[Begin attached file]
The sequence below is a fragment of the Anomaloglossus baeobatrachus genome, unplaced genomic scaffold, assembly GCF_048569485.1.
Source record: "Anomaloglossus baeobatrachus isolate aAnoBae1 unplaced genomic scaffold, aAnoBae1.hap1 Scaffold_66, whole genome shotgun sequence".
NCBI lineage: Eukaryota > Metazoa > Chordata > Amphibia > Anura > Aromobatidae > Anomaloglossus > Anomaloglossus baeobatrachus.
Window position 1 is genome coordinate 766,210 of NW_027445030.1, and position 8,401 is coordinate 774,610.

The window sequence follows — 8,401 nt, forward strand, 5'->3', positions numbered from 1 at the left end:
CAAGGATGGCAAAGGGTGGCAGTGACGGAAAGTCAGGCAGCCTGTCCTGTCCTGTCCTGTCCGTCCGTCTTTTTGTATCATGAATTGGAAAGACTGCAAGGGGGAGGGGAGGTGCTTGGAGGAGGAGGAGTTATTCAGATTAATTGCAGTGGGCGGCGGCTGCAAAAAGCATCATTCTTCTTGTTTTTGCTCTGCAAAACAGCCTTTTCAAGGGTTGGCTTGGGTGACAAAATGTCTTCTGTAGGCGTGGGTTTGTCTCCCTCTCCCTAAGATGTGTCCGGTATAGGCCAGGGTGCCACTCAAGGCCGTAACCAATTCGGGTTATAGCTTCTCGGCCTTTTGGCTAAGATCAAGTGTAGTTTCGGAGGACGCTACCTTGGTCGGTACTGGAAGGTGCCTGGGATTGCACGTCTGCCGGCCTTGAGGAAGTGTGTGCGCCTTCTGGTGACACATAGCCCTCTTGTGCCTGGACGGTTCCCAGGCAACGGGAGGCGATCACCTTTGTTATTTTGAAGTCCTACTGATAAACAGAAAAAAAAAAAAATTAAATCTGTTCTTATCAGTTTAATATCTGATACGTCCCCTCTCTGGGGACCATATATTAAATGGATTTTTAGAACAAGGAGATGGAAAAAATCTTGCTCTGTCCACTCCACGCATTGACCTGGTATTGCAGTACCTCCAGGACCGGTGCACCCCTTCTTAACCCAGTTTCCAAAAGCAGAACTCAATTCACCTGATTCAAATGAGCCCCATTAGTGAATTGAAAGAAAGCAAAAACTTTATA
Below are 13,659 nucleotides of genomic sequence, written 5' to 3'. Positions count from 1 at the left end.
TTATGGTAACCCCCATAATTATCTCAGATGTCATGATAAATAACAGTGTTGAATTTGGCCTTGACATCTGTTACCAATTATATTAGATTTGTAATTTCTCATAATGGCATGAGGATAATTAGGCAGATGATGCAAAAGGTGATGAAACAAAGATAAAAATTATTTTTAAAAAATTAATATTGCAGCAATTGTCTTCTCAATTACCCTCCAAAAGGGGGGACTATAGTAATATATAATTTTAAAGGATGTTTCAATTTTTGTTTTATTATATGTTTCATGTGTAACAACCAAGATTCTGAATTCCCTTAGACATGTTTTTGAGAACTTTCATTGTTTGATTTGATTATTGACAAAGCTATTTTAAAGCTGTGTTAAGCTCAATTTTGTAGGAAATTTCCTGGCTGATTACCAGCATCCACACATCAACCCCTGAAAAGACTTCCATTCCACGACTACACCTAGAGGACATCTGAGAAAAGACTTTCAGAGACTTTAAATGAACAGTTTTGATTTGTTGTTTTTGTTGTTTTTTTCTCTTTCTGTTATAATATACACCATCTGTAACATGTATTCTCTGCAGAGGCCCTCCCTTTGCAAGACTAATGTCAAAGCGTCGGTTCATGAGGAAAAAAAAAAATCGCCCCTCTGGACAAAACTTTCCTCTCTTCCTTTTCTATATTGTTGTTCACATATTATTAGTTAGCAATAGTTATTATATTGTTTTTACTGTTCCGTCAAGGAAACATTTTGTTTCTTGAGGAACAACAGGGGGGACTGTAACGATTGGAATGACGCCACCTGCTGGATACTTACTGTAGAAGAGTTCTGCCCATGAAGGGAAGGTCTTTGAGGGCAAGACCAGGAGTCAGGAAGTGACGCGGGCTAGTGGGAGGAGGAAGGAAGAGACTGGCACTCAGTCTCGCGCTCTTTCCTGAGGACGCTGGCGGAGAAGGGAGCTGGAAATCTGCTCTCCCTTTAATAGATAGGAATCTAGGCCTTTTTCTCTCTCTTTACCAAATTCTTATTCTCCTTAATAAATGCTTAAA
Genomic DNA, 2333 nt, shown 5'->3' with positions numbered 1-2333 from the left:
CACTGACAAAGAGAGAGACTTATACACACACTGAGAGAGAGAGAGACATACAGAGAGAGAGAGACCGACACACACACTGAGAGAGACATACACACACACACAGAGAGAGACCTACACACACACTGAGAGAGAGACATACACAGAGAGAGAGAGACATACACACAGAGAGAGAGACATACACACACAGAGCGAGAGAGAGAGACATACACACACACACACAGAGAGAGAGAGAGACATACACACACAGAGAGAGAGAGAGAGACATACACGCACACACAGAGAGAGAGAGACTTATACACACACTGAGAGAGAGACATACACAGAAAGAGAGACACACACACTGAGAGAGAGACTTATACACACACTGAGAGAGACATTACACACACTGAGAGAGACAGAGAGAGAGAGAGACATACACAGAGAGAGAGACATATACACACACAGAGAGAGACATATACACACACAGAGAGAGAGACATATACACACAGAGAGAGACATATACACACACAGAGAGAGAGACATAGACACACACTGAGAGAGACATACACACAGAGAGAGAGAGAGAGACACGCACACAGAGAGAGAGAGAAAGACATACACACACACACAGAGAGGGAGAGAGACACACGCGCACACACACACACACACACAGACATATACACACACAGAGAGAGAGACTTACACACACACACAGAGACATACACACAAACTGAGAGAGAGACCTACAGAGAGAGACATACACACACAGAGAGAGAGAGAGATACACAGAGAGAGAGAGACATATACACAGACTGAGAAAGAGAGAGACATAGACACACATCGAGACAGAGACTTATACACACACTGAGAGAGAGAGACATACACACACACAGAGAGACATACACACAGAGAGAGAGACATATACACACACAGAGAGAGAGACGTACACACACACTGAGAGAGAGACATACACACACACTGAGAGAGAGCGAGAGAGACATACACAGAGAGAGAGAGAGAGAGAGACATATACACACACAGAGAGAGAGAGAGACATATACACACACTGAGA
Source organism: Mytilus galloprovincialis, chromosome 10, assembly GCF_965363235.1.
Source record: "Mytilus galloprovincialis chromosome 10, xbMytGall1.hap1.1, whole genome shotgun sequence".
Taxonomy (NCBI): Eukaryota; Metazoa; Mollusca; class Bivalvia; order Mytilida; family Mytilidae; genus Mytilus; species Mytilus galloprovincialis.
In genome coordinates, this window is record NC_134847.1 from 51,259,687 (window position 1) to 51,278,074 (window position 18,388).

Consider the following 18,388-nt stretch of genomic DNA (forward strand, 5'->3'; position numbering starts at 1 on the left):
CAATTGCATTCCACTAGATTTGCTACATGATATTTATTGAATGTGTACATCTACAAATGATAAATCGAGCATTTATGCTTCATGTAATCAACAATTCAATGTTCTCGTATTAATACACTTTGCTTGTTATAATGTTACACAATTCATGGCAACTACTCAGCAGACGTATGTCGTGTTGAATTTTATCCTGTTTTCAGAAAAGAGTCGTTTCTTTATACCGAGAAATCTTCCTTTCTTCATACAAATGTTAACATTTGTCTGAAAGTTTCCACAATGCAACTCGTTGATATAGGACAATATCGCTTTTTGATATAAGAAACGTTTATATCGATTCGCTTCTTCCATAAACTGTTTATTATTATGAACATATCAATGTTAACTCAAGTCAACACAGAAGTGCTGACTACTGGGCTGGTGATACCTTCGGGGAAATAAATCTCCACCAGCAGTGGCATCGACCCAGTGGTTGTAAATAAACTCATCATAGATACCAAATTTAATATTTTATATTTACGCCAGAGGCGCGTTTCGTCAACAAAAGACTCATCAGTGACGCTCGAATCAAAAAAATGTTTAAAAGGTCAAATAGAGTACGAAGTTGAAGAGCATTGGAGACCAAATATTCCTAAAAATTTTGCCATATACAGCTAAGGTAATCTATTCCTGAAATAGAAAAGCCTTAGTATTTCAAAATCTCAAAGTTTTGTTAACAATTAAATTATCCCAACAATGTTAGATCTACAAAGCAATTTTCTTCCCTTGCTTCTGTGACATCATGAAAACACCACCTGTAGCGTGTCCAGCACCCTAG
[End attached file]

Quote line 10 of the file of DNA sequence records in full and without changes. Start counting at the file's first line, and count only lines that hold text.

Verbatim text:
CACTGACAAAGAGAGAGACTTATACACACACTGAGAGAGAGAGAGACATACAGAGAGAGAGAGACCGACACACACACTGAGAGAGACATACACACACACACAGAGAGAGACCTACACACACACTGAGAGAGAGACATACACAGAGAGAGAGAGACATACACACAGAGAGAGAGACATACACACACAGAGCGAGAGAGAGAGACATACACACACACACACAGAGAGAGAGAGAGACATACACACACAGAGAGAGAGAGAGAGACATACACGCACACACAGAGAGAGAGAGACTTATACACACACTGAGAGAGAGACATACACAGAAAGAGAGACACACACACTGAGAGAGAGACTTATACACACACTGAGAGAGACATTACACACACTGAGAGAGACAGAGAGAGAGAGAGACATACACAGAGAGAGAGACATATACACACACAGAGAGAGACATATACACACACAGAGAGAGAGACATATACACACAGAGAGAGACATATACACACACAGAGAGAGAGACATAGACACACACTGAGAGAGACATACACACAGAGAGAGAGAGAGAGACACGCACACAGAGAGAGAGAGAAAGACATACACACACACACAGAGAGGGAGAGAGACACACGCGCACACACACACACACACACAGACATATACACACACAGAGAGAGAGACTTACACACACACACAGAGACATACACACAAACTGAGAGAGAGACCTACAGAGAGAGACATACACACACAGAGAGAGAGAGAGATACACAGAGAGAGAGAGACATATACACAGACTGAGAAAGAGAGAGACATAGACACACATCGAGACAGAGACTTATACACACACTGAGAGAGAGAGACATACACACACACAGAGAGACATACACACAGAGAGAGAGACATATACACACACAGAGAGAGAGACGTACACACACACTGAGAGAGAGACATACACACACACTGAGAGAGAGCGAGAGAGACATACACAGAGAGAGAGAGAGAGAGAGACATATACACACACAGAGAGAGAGAGAGACATATACACACACTGAGA